President Joe Biden signed an executive order Wednesday that, among other things, dissolves a commission created under the Trump administration to advance a “patriotic education” for American students.
On his first day in office, Biden signed an executive order titled, “Advancing Racial Equity and Support for Underserved Communities Through the Federal Government.”
“Equal opportunity is the bedrock of American democracy, and our diversity is one of our country’s greatest strengths. But for too many, the American Dream remains out of reach,” read the executive order, in part.
“It is therefore the policy of my Administration that the Federal Government should pursue a comprehensive approach to advancing equity for all, including people of color and others who have been historically underserved, marginalized, and adversely affected by persistent poverty and inequality.”
The order calls for the creation of a domestic policy council to advance equity, as well as calling on the Office of Management and Budget to study ways to address inequality.
“The study should aim to identify the best methods, consistent with applicable law, to assist agencies in assessing equity with respect to race, ethnicity, religion, income, geography, gender identity, sexual orientation, and disability,” continued the order.
Section 10 of the order specifically revokes Executive Order 13958, which was signed by former President Donald Trump in November and created the 1776 Commission.
In a speech in September, Trump called for a commission to create a “patriotic education” for public schools in response to far-left trends in academia and mainstream culture.
“We are here today to declare that we will never submit to tyranny. We will reclaim our history, and our country, for citizens of every race, color, religion and creed,” Trump said at the time.
One area of particular concern was The New York Times Magazine’s 1619 Project, which was a series of essays analyzing the long-term influence of racial slavery on the United States. It claims that the Revolution was fought over slavery and the institution of slavery was so embedded in the nation's DNA that the true founding was in 1619.
On Monday, the Commission released a report which, among other things, denounced what it called “distorted histories” created by progressive intellectuals since the 1960s.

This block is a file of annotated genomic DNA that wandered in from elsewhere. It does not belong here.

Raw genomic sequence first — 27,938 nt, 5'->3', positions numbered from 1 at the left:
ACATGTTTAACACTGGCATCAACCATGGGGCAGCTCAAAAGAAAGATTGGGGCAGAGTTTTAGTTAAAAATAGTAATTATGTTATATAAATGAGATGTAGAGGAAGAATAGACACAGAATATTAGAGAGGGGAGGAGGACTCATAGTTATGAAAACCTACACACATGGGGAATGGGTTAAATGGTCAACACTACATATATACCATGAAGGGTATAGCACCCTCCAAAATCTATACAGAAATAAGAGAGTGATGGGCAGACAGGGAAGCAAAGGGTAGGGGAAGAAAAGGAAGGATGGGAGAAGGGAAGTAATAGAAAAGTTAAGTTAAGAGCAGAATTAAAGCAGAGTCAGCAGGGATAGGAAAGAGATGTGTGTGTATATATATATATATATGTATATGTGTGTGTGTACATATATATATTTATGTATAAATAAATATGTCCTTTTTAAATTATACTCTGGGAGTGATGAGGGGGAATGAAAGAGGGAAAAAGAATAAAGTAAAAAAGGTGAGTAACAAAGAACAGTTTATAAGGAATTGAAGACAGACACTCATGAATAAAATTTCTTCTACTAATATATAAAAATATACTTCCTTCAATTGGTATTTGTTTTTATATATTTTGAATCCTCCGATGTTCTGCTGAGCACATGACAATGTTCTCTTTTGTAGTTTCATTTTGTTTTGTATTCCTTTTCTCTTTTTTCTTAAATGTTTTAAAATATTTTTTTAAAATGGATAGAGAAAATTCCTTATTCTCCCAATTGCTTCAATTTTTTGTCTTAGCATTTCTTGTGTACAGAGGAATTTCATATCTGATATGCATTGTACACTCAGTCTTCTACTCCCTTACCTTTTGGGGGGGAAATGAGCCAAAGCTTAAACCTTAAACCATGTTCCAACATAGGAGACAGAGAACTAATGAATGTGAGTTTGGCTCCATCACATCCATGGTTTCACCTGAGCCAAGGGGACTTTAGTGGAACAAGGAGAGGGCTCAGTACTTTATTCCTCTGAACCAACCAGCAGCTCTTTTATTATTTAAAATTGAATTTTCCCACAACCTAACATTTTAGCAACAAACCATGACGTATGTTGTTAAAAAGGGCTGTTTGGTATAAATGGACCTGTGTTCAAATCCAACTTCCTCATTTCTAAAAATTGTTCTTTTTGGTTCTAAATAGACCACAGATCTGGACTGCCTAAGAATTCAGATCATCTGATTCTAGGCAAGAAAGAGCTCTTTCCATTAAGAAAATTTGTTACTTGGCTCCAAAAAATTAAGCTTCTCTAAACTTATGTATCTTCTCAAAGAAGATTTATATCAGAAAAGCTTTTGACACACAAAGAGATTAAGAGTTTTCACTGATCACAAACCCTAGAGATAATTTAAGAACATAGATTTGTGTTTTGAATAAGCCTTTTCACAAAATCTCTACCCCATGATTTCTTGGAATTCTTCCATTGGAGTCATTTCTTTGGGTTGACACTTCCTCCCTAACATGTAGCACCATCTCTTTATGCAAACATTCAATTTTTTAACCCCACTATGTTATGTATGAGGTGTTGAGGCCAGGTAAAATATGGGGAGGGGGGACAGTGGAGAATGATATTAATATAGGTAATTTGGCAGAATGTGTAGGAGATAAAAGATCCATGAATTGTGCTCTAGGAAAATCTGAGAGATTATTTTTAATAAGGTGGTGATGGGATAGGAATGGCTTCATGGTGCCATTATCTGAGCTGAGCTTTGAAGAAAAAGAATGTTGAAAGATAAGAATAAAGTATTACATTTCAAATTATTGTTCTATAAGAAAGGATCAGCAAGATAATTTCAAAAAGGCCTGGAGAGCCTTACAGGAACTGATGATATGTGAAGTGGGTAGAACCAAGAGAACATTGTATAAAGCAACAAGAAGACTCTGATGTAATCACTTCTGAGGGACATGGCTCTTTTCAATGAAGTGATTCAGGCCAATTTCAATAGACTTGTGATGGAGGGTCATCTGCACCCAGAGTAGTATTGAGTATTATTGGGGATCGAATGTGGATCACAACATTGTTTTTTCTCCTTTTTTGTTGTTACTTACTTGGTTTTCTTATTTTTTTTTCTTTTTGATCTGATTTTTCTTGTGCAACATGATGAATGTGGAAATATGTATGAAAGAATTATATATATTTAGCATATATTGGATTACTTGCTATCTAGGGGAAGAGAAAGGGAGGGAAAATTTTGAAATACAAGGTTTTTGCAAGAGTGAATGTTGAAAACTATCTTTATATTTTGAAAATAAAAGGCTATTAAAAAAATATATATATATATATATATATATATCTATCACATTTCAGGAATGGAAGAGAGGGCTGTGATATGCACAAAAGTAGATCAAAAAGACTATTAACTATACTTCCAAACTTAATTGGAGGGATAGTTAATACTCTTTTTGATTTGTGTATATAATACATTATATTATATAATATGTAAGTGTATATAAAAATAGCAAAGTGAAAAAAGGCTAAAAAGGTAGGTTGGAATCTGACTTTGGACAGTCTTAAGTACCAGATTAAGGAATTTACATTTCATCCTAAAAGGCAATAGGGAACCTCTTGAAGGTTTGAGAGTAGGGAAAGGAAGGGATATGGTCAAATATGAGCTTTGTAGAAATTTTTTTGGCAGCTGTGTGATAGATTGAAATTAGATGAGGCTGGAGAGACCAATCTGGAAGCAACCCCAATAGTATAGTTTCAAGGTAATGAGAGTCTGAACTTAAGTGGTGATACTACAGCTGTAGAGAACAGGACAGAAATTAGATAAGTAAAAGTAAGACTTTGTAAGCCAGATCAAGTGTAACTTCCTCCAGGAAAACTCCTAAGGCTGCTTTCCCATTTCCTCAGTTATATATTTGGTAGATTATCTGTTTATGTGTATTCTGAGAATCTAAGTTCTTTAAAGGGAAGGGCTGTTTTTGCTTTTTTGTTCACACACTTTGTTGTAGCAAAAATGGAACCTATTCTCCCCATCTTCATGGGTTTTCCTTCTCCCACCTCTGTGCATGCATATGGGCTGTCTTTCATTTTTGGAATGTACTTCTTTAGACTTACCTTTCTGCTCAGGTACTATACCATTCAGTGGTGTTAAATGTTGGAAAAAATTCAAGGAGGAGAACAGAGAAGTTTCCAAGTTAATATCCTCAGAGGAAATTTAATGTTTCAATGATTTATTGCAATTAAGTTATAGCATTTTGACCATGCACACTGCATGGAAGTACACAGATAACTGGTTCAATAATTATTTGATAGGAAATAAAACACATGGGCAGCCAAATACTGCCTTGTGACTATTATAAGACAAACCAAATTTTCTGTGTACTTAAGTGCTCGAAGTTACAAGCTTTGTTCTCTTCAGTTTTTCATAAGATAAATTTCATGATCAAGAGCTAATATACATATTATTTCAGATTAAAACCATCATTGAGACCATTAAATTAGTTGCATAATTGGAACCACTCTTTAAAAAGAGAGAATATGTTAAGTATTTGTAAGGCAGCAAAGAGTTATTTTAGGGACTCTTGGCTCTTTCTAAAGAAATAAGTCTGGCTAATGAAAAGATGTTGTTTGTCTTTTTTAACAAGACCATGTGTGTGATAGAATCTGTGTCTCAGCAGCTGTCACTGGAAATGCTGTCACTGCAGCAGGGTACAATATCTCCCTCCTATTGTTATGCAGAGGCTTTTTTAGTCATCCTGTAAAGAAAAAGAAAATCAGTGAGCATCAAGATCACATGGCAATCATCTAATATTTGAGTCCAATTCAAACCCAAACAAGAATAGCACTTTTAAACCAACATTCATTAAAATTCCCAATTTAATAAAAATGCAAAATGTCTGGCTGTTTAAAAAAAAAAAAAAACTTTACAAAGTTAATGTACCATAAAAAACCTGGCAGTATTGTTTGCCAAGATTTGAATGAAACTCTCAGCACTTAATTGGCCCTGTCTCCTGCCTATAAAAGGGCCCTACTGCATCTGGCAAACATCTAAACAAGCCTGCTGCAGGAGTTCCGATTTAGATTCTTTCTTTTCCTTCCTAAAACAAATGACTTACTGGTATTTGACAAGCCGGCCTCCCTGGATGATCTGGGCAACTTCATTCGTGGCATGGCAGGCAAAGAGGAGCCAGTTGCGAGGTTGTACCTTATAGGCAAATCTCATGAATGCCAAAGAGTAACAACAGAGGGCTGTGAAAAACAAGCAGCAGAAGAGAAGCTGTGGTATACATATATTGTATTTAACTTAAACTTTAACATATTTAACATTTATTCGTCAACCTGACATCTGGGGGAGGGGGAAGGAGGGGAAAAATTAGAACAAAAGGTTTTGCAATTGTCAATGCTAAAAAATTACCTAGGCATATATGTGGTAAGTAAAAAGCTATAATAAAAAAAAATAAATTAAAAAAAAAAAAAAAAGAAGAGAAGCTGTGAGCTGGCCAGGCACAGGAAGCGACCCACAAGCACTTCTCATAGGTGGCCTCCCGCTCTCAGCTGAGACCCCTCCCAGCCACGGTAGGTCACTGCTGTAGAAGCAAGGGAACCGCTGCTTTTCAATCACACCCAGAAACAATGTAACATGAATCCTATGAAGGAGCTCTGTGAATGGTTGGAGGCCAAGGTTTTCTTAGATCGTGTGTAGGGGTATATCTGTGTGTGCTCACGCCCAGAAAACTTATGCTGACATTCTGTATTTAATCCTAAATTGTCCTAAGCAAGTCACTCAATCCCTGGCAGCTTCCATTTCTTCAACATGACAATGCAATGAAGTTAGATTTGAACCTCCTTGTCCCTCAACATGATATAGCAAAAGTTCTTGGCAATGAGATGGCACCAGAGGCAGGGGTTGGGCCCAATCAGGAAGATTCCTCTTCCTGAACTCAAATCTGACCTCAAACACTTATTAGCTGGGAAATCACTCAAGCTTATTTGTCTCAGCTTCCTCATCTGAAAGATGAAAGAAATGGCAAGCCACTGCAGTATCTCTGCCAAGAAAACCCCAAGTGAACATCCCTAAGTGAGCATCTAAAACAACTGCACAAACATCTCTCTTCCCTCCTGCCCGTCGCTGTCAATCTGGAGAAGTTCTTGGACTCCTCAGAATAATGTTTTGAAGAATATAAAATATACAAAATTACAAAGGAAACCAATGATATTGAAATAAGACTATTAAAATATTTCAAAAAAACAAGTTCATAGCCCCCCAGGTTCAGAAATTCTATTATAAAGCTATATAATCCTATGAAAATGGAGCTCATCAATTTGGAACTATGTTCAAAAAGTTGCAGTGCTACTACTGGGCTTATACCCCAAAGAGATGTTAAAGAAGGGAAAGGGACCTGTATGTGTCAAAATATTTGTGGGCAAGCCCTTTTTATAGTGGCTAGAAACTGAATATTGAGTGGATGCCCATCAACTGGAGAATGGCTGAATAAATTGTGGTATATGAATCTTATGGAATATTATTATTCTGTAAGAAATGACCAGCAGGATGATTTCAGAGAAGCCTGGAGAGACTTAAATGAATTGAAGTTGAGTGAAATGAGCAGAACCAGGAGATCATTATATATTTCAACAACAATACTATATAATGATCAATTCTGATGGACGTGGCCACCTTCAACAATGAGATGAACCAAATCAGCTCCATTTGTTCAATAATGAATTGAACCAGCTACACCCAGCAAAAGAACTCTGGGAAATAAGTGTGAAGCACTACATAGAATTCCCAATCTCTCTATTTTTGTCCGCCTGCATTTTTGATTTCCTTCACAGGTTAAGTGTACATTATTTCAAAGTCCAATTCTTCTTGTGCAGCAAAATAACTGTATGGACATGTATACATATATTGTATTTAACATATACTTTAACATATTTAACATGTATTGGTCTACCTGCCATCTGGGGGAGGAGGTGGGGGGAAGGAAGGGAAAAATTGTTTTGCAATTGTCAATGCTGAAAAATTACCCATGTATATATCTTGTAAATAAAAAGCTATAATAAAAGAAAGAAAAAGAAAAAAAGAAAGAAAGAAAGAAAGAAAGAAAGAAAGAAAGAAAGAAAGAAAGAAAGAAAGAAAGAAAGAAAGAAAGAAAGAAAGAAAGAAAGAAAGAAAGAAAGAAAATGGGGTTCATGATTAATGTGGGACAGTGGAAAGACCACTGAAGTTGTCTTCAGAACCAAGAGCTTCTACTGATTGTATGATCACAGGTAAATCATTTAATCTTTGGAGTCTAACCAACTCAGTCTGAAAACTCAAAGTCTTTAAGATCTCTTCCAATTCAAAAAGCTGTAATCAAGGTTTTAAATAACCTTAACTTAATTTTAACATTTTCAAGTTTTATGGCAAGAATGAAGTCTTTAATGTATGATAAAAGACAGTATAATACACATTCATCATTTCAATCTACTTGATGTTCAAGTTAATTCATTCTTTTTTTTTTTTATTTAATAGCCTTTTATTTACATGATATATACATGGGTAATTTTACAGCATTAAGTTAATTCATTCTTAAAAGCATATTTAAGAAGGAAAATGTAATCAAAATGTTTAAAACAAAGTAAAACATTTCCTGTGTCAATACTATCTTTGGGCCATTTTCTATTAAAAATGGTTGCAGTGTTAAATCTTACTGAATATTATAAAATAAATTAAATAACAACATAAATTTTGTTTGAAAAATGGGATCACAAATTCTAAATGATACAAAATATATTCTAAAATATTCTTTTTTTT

“This new education replaced humane and liberal education in many places, and alienated Americans from their own nature, their own identities, and their own place and time,” read the report.
“It cuts students off from understanding that which came before them. Like square pegs and round holes, students are made to fit the latest expert theory about where history is headed next.”
The Commission issued recommendations for creating an “authentic education,” including teaching Americans that they are all equal, encouraging the cultivation of “the love of country,” and relying “almost exclusively on primary sources.”
“While this country has its imperfections, just like any other country, in the annals of history the United States has achieved the greatest degree of personal freedom, security, and prosperity for the greatest proportion of its own people and for others around the world,” added the report.
“An authentic civics education will help rebuild our common bonds, our mutual friendship, and our civic devotion. But we cannot love what we do not know. This is why civics education, education relating to the citizen, must begin with knowledge, which is, as George Washington reminds us, ‘the surest basis of public happiness.’”
The Commission’s report was denounced by the American Historical Association, a prominent organization of professional historians that was founded in the 19th century.
“The report actually consists of two main themes. One is an homage to the Founding Fathers, a simplistic interpretation that relies on falsehoods, inaccuracies, omissions, and misleading statements,” stated the AHA.
“The other is a screed against a half-century of historical scholarship, presented largely as a series of caricatures, using single examples (most notably the ‘1619 Project’) to represent broader historiographical trends.”
Other groups that signed on to the AHA included the American Anthropological Association, the American Catholic Historical Association, the American Society of Church History, the Committee on Lesbian, Gay, Bisexual, & Transgender History, the Middle East Studies Association, the Organization of American Historians, and the Southern Historical Association.